In the proceedings below, the Court of Appeal held the arbitration clause in the Project CC & R's was not binding on the Association. Specifically, the court observed that the Association could not have agreed to arbitrate or waive its constitutional right to a jury trial, because “for all intents and purposes, Pinnacle was the only party to the ‘agreement,’ and there was no independent homeowners association when Pinnacle recorded the CC & R's.” This reasoning is not persuasive in light of the statutory and contract principles at play.
“It is true we have emphasized that arbitration derives its legitimacy from the fact that the parties consent to resort to the arbitral forum rather than to litigation, with its possibility of a jury trial. [Citation.] Such consent is generally required.” ( Ruiz, supra, 50 Cal.4th at p. 852, 114 Cal.Rptr.3d 263, 237 P.3d 584.) As we have previously recognized, however, various legal theories allow for delegated authority to consent. Not only do common law principles such as fiduciary duty and agency permit enforcement of arbitration agreements against nonsignatory third parties, but the Legislature can also provide for the reasonable delegation of authority to consent. ( Id. at pp. 852–854, 114 Cal.Rptr.3d 263, 237 P.3d 584.)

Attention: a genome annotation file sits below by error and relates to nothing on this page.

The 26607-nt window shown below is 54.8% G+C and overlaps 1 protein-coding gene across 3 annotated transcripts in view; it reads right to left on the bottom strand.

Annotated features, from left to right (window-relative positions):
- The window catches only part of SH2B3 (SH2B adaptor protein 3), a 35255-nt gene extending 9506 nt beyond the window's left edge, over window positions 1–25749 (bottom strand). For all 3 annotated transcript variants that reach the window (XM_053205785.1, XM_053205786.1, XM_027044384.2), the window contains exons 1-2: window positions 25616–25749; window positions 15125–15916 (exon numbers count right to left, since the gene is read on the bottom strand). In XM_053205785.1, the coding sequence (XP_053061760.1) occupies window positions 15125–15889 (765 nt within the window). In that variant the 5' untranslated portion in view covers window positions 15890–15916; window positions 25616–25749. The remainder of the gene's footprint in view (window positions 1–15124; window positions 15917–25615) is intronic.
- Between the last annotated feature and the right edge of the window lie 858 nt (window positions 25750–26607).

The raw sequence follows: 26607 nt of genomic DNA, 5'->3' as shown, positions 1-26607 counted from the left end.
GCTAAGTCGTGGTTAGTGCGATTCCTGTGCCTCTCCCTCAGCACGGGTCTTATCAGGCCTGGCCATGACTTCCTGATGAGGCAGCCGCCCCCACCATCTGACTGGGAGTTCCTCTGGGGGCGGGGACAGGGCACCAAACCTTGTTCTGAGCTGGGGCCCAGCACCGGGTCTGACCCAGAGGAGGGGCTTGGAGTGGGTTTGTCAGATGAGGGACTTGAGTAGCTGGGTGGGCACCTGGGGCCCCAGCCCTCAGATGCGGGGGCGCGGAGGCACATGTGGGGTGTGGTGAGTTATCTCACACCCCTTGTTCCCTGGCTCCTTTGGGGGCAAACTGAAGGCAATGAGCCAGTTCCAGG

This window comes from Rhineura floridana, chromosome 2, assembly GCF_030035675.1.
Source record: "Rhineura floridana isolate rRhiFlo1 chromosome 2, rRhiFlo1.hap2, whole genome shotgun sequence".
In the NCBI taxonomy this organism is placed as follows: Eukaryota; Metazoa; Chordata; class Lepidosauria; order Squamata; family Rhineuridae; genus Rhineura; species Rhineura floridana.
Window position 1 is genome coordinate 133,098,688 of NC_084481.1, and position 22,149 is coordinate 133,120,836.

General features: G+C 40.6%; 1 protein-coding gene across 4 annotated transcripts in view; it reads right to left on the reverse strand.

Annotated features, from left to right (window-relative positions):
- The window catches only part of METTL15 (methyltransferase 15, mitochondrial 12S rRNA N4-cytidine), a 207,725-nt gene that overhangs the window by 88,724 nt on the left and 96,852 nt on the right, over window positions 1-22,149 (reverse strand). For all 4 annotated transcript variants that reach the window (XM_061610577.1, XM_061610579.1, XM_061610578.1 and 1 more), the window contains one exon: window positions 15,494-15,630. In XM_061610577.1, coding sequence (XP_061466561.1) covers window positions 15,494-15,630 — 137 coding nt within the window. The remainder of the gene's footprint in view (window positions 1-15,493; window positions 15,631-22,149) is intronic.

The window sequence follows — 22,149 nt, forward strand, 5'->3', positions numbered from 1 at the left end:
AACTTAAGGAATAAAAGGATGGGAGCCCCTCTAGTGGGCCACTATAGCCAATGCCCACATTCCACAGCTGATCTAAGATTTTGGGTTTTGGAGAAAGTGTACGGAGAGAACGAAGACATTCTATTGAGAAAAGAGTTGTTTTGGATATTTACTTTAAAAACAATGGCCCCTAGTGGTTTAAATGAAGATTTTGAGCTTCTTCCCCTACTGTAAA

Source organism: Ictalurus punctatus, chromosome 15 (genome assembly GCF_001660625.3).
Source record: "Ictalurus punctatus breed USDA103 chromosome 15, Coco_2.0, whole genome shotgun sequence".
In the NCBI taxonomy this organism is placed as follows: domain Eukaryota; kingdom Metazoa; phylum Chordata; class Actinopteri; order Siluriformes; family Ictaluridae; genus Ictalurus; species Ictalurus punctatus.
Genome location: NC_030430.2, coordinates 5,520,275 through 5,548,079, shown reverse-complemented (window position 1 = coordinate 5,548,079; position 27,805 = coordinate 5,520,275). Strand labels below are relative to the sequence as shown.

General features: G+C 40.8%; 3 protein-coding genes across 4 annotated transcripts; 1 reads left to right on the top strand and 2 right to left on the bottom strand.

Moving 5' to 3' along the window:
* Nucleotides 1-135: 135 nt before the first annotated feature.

In Ruiz, supra, 50 Cal.4th 838, 114 Cal.Rptr.3d 263, 237 P.3d 584, we addressed the operation of Code of Civil Procedure section 1295, which allowed, but did not require, a patient to contract with a health care provider to resolve all medical malpractice claims through binding arbitration. The question presented was whether an arbitration agreement signed by a patient applied to the resolution of wrongful death claims, which are not considered derivative of a patient's claims, even though the wrongful death claimants were not themselves signatories to the arbitration agreement. (See Ruiz, at p. 841, 114 Cal.Rptr.3d 263, 237 P.3d 584.) After observing that the statute intended to create “a capacity of health care patients to bind their heirs to arbitrate wrongful death actions,” we found that binding the heirs “does not in any sense” extinguish or restrict their claims, “but merely requires that the claims ‘be resolved by a common, expeditious, and judicially favored method.’ ” ( Id. at p. 852, 114 Cal.Rptr.3d 263, 237 P.3d 584.) We firmly rejected the argument that a rule permitting a person to bind his or her adult children to arbitration would violate the state constitutional right to a jury trial. (Cal. Const., art. I, § 16.) As we explained, “the Legislature may devise reasonable rules in civil litigation to permit the delegation to another party of the power to consent to arbitration instead of a jury trial.... In the present case, the Legislature by statute has created the right of certain heirs to a wrongful death action and may also by statute place reasonable conditions on the exercise of that right.” ( Ruiz, at p. 853, 114 Cal.Rptr.3d 263, 237 P.3d 584.)